Customers such as Fidelity, Ingka IKEA, Pfizer, and Thermo Fisher Scientific are early adopters of LevelSets. Initial data suggests that learners within these companies are three times more likely to enroll in a recommended course within one day after taking a LevelSet assessment. In addition, course completion rates have increased 66% among those that have completed assessments.
How can businesses keep their existing employees motivated and find new talent during the Great Resignation?
Many workers leave a company to pursue new challenges. Leaders must consider how they can provide those challenges and growth opportunities within their existing role so that employees do not feel that they must seek them elsewhere.
Upskilling workers to help them evolve their role within the company and create greater opportunities for internal mobility is key to preventing stagnation or boredom. Amid a rapidly changing workplace, remote work, and back-to-office transitions, there is also a growing need to help employees develop strategy, change management, and human skills as they advance their careers and take on more leadership roles.
For example, organizations could help a Computer Support Specialist develop human skills like problem-solving and organizational development, or empower them to supplement their existing technical skills in related areas like security engineering and computer networking.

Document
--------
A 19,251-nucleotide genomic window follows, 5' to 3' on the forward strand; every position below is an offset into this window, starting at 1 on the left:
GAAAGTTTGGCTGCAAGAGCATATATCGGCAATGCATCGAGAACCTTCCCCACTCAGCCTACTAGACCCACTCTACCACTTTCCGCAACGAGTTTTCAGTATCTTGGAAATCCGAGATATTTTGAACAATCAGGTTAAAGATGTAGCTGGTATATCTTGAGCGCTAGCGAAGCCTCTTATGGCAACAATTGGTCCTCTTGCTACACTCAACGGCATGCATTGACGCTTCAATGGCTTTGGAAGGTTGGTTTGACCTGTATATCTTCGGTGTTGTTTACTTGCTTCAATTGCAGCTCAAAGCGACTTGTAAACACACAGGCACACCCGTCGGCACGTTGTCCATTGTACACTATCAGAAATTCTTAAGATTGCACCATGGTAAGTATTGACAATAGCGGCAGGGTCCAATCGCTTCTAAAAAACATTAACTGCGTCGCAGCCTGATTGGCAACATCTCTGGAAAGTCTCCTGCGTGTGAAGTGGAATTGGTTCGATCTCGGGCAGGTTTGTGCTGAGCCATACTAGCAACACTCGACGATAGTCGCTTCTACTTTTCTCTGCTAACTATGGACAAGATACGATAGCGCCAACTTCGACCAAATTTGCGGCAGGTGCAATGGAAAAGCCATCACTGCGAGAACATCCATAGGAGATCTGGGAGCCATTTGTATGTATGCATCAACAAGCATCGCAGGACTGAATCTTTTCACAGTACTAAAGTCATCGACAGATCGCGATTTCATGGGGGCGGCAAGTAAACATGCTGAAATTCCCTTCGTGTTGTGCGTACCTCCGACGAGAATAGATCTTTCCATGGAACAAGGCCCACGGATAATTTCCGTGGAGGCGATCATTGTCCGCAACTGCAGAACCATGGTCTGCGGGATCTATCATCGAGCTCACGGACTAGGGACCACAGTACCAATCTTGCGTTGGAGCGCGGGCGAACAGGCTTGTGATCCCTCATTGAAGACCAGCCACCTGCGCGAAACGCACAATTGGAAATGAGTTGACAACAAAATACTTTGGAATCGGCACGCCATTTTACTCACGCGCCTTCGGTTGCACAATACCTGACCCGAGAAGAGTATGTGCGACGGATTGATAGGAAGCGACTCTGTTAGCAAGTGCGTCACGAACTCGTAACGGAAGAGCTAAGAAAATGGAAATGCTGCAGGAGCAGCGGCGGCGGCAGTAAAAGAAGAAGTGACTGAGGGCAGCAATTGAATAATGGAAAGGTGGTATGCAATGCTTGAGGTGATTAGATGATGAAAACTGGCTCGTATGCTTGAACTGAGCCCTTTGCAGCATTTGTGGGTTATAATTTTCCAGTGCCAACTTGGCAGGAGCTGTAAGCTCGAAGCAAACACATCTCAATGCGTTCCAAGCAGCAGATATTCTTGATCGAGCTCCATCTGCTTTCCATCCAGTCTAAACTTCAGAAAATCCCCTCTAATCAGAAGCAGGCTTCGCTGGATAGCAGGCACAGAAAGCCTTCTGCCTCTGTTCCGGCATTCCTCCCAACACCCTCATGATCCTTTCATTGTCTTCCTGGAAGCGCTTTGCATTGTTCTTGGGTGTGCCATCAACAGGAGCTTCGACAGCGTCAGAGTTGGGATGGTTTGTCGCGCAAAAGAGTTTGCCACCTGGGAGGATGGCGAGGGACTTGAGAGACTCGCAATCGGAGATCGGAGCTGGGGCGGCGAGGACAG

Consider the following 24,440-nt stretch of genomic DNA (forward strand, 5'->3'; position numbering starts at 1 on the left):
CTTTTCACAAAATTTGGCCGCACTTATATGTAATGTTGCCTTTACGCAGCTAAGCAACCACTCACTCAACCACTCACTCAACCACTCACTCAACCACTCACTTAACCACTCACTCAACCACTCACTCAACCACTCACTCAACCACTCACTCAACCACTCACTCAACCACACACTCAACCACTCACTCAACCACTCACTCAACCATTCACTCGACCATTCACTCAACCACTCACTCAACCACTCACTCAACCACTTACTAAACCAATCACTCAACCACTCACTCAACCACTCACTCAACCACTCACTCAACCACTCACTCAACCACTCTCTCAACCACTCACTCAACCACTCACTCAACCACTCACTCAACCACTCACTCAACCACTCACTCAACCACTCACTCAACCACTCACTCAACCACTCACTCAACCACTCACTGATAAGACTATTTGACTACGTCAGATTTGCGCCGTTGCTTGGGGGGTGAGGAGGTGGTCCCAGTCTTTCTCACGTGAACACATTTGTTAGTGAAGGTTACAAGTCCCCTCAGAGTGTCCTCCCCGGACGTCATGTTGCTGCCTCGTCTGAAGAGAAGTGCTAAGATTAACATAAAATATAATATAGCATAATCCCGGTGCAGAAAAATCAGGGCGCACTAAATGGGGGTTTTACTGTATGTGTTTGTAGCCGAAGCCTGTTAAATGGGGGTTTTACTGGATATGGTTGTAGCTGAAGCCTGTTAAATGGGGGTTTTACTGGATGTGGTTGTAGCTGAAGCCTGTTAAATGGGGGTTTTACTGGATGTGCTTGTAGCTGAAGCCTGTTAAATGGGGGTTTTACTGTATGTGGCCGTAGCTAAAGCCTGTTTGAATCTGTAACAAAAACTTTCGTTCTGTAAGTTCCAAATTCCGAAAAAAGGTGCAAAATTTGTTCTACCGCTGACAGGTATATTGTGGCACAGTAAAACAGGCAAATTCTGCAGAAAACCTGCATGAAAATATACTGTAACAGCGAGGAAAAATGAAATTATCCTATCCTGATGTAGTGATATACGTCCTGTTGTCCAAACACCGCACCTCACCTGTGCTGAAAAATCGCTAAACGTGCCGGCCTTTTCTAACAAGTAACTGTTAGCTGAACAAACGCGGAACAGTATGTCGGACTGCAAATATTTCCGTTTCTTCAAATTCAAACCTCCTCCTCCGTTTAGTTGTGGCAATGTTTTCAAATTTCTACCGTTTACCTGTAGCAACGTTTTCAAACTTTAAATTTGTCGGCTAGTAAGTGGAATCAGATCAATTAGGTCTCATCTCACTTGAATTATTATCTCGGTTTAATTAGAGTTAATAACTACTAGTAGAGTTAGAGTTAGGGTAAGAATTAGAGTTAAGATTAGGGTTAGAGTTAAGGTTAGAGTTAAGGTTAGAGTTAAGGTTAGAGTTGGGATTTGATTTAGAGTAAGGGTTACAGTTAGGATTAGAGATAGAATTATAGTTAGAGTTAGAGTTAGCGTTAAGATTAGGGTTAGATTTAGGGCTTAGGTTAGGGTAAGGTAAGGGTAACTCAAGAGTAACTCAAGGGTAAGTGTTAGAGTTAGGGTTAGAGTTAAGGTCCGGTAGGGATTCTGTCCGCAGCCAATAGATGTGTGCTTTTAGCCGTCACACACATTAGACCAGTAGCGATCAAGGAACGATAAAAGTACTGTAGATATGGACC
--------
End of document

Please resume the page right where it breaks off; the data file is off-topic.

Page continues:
What technology skills are the most popular with online learners?
As AI’s presence in our lives broadens, curious learners have sought to understand more about its potential. It’s therefore unsurprising that machine learning was our second-most-popular course among British learners. Additionally, Programming for Everybody (Getting Started with Python) was also popular, as learners seek to capitalize on the growing numbers of employment opportunities that require programming skills.
Foundational skills like business communication and digital literacy also enable workers to participate in increasingly global work environments that require high levels of interpersonal skills, and we are also seeing increased interest in these areas.
What advice would you give to those looking to upskill or reskill in the technology sector?
The time to reskill is now, particularly for those looking to make the most of new opportunities in the technology sector. According to UK government research, the cybersecurity and data analytics skills gap means that the UK economy is urgently seeking new talent in these areas. There are many options online for upskilling, such as Coursera which offers courses in partnership with some of the world’s largest universities and organizations, with learning you can take at your own pace.
Our Global Skills Report findings indicate that the increased uptake of courses that allow learners to access a variety of job-relevant credentials, including a path to entry-level digital jobs, will also be necessary to facilitate reskilling at scale and accelerating economic recovery - in the UK, and beyond.